one torah for the one people of the one God 2015 feb 09
Are Gentiles who seek to live like Jews not helping?
Yesterday we saw from history and prophecy, that there are many, perhaps millions or even billions, who might be descended from the ten dispersed tribes of Israel, intermingled among the Gentiles to the four corners of the earth, living as Gentiles and indistinguishable from them at first glance. God’s word to them, is that even though they may have forgotten they are the people of God, He will never forget it:
“For surely I will command,
And will sift the house of Israel among all nations,
As grain is sifted in a sieve;
Yet not the smallest grain shall fall to the ground.” Amo 9:9
But let’s say that this is not the case, and that those Gentiles who are being drawn to Torah are just that, Gentiles with no Israelite roots. It is prophesied of them:
“Thus says the Lord of hosts: ‘In those days ten men from every language of the nations shall grasp the sleeve of a Jewish man, saying, “Let us go with you, for we have heard that God is with you.”’” Zec 8:23
Hmmm, ten men from every language of the nations … even that might be prophetic symbolism for the ten tribes among the nations. Be that as it may, and in case it is not, what is the Torah’s relationship to non- native Israelites?
“One law shall be for the native-born and for the stranger who dwells among you.” Exo 12:49
“You shall have the same law for the stranger and for one from your own country; for I am the Lord your God.” Lev 24:22
“All who are native-born shall do these things in this manner, in presenting an offering made by fire, a sweet aroma to the Lord. And if a stranger dwells with you, or whoever is among you throughout your generations, and would present an offering made by fire, a sweet aroma to the Lord, just as you do, so shall he do. One ordinance shall be for you of the assembly and for the stranger who dwells with you, an ordinance forever throughout your generations; as you are, so shall the stranger be before the Lord. One law and one custom shall be for you and for the stranger who dwells with you.” Num 15:13-16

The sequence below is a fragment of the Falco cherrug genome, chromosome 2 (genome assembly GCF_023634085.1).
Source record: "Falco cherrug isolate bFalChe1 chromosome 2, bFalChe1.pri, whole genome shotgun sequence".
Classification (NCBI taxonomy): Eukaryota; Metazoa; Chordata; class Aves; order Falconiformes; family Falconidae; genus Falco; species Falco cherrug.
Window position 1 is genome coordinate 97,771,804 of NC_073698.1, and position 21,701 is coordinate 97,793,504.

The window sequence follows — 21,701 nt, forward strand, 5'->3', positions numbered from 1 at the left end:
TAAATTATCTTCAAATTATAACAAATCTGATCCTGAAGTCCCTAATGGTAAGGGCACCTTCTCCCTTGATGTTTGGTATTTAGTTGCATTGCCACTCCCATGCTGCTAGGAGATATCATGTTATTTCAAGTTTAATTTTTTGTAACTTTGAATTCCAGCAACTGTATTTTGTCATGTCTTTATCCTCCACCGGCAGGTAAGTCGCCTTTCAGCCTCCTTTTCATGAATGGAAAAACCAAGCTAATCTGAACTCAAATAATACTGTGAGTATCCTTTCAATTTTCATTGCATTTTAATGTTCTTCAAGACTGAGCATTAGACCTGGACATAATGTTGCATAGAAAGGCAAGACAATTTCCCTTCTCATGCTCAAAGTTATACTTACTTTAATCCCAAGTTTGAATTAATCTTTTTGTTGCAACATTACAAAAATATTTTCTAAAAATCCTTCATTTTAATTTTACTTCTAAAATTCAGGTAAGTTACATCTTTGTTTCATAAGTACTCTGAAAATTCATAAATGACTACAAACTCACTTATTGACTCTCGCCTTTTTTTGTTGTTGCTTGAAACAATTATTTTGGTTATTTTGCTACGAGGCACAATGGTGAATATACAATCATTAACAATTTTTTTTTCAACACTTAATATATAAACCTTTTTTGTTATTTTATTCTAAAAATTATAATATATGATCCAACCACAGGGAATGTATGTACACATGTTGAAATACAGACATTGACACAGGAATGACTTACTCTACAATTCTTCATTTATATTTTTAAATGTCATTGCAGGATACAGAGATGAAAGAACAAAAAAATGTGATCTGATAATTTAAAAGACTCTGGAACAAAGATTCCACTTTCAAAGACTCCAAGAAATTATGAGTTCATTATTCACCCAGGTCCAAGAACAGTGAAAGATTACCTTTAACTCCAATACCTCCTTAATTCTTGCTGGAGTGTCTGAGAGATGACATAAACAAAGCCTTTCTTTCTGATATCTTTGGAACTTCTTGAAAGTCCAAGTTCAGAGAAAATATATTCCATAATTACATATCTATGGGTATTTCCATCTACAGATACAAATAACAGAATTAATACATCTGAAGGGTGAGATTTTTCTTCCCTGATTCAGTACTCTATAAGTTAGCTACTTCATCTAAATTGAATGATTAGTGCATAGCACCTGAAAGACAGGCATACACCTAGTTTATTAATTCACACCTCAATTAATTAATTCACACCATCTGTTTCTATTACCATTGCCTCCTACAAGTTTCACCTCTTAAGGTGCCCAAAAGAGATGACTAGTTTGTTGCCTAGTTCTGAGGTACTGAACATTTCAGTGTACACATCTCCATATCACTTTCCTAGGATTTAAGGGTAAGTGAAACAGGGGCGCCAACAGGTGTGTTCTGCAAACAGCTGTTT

“You shall have one law for him who sins unintentionally, for him who is native-born among the children of Israel and for the stranger who dwells among them.” Num 15:29
A “stranger” is in Hebrew, Strong’s H1616, ger, a sojourner, from the primitive root guwr, to sojourn. The ancient Hebrew pictographs are of the gimel, the foot, + the vav, the tent peg, + the resh, the head of a man. The picture being painted is of a man who walks, a traveler, a foreigner, one who is outside his own country. Now perhaps Torah means to make this distinction, that only certain laws – the laws surrounding the above admonitions – are to apply to strangers, while the remaining laws, especially those beginning with some variation of, “Speak to the children of Israel, and say to them …” are only for the native- born. That would mean examining every command in Torah and placing it in its proper category. But then what are we do with this passage:
“Gather the people together, men and women and little ones, and the stranger who is within your gates, that they may hear and that they may learn to fear the Lord your God and carefully observe all the words of this law.” Deu 31:12
Even the stranger within the gates is to hear and carefully observe all the words of this law. Webster’s says of “all:”
The whole, entire, total amount, quantity, or extent of; every member or part of; the whole number or sum of.
And since many of the laws of Torah make clear the difference between right and wrong, good and evil, surely what is right and wrong, good and evil, is universally right and wrong, good and evil; and should apply to all mankind.
But there is more …